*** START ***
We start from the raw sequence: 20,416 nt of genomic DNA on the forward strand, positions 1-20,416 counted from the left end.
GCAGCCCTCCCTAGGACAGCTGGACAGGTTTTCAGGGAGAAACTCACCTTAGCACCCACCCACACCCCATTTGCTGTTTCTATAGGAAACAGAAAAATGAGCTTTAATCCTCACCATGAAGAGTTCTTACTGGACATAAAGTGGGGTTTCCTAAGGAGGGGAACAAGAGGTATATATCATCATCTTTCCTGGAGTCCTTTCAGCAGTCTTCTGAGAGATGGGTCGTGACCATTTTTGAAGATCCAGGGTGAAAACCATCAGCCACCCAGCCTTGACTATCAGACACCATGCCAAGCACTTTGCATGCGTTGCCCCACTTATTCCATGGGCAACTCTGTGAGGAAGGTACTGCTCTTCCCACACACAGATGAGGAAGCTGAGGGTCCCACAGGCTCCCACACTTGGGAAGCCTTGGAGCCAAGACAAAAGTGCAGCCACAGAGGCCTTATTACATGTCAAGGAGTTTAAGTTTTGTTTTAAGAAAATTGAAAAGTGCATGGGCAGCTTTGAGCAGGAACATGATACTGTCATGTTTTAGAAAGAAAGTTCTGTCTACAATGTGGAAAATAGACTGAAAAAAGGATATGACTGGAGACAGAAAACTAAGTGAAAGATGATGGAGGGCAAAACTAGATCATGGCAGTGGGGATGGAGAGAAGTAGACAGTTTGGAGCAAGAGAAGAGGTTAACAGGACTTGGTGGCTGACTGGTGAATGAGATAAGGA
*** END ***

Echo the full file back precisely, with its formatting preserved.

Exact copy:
We start from the raw sequence: 20,416 nt of genomic DNA on the forward strand, positions 1-20,416 counted from the left end.
GCAGCCCTCCCTAGGACAGCTGGACAGGTTTTCAGGGAGAAACTCACCTTAGCACCCACCCACACCCCATTTGCTGTTTCTATAGGAAACAGAAAAATGAGCTTTAATCCTCACCATGAAGAGTTCTTACTGGACATAAAGTGGGGTTTCCTAAGGAGGGGAACAAGAGGTATATATCATCATCTTTCCTGGAGTCCTTTCAGCAGTCTTCTGAGAGATGGGTCGTGACCATTTTTGAAGATCCAGGGTGAAAACCATCAGCCACCCAGCCTTGACTATCAGACACCATGCCAAGCACTTTGCATGCGTTGCCCCACTTATTCCATGGGCAACTCTGTGAGGAAGGTACTGCTCTTCCCACACACAGATGAGGAAGCTGAGGGTCCCACAGGCTCCCACACTTGGGAAGCCTTGGAGCCAAGACAAAAGTGCAGCCACAGAGGCCTTATTACATGTCAAGGAGTTTAAGTTTTGTTTTAAGAAAATTGAAAAGTGCATGGGCAGCTTTGAGCAGGAACATGATACTGTCATGTTTTAGAAAGAAAGTTCTGTCTACAATGTGGAAAATAGACTGAAAAAAGGATATGACTGGAGACAGAAAACTAAGTGAAAGATGATGGAGGGCAAAACTAGATCATGGCAGTGGGGATGGAGAGAAGTAGACAGTTTGGAGCAAGAGAAGAGGTTAACAGGACTTGGTGGCTGACTGGTGAATGAGATAAGGA